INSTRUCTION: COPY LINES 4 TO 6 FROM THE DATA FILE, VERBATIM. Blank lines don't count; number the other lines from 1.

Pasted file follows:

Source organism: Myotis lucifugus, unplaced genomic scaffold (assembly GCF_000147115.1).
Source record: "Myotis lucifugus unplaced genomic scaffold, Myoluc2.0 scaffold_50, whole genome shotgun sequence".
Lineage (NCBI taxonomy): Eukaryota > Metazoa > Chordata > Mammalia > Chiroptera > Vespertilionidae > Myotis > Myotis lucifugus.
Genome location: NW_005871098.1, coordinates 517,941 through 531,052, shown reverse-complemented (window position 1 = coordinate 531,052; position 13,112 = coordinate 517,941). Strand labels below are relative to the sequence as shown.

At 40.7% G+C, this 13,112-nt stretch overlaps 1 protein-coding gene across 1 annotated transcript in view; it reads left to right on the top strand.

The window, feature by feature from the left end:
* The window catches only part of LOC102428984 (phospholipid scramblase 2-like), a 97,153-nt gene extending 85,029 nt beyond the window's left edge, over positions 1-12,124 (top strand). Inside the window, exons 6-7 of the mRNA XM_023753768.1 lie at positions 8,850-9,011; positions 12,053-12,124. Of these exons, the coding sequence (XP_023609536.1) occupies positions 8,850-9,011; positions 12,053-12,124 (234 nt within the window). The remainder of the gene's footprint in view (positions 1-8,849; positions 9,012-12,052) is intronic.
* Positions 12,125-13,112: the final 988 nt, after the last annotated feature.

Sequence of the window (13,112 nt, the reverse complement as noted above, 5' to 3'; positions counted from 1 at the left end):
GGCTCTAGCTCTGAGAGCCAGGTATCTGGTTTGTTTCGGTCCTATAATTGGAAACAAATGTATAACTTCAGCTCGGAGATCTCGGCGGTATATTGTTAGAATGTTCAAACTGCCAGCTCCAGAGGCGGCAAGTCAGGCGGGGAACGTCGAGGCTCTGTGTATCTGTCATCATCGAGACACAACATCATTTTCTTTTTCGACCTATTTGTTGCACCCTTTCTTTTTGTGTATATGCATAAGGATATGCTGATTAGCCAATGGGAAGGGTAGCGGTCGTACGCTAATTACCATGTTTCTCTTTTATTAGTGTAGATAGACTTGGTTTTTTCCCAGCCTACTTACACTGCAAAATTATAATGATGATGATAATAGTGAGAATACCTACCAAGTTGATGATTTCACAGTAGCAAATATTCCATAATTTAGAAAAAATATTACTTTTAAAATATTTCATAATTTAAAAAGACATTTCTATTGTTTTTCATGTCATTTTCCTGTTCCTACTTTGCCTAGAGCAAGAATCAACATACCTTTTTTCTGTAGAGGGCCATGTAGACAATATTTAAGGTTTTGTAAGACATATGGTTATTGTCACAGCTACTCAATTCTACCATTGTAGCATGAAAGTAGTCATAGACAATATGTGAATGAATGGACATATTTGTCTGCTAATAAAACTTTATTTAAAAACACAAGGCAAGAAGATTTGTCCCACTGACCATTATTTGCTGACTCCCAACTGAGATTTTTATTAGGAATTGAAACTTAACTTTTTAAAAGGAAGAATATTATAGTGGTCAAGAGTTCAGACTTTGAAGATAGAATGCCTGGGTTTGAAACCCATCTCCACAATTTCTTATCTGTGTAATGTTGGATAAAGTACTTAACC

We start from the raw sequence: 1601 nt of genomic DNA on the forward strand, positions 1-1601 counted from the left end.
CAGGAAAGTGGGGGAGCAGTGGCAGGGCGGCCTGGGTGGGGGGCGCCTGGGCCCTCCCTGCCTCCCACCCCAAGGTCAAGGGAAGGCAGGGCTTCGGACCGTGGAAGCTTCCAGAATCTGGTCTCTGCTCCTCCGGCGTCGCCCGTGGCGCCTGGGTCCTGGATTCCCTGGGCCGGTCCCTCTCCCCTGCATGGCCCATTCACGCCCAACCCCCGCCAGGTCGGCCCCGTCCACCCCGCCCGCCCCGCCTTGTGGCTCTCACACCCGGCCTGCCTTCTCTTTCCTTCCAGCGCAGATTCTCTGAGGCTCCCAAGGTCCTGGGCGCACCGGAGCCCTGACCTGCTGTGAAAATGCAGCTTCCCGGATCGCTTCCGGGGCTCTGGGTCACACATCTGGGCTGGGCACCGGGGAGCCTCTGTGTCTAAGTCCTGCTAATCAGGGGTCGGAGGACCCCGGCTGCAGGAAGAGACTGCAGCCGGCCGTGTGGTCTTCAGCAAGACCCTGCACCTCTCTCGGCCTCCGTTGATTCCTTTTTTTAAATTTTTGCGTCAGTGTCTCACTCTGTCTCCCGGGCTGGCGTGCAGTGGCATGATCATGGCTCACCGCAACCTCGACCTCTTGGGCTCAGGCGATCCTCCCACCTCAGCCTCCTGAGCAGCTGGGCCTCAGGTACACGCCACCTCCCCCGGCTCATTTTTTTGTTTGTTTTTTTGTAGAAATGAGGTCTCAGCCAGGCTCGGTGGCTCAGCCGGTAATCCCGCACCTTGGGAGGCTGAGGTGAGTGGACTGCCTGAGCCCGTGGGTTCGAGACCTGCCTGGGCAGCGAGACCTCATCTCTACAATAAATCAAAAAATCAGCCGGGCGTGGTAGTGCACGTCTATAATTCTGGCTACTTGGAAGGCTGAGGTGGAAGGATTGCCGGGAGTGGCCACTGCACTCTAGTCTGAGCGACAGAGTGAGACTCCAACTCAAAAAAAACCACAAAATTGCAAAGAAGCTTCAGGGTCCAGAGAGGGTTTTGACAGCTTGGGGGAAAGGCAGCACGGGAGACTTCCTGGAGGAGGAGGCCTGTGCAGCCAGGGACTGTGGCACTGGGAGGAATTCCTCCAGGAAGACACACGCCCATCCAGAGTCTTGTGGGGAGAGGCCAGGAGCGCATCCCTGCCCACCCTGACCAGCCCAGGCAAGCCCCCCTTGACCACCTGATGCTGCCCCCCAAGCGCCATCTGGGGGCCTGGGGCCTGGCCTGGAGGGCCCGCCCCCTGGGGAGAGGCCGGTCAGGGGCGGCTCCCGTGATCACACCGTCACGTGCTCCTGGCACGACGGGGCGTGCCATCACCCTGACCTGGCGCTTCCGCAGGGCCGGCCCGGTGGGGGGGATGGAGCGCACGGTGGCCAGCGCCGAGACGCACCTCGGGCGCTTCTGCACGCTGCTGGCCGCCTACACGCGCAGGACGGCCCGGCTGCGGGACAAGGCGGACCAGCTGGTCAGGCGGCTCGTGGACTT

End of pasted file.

Genome location: NW_005871098.1, coordinates 517,941 through 531,052, shown reverse-complemented (window position 1 = coordinate 531,052; position 13,112 = coordinate 517,941). Strand labels below are relative to the sequence as shown.

At 40.7% G+C, this 13,112-nt stretch overlaps 1 protein-coding gene across 1 annotated transcript in view; it reads left to right on the top strand.

The window, feature by feature from the left end: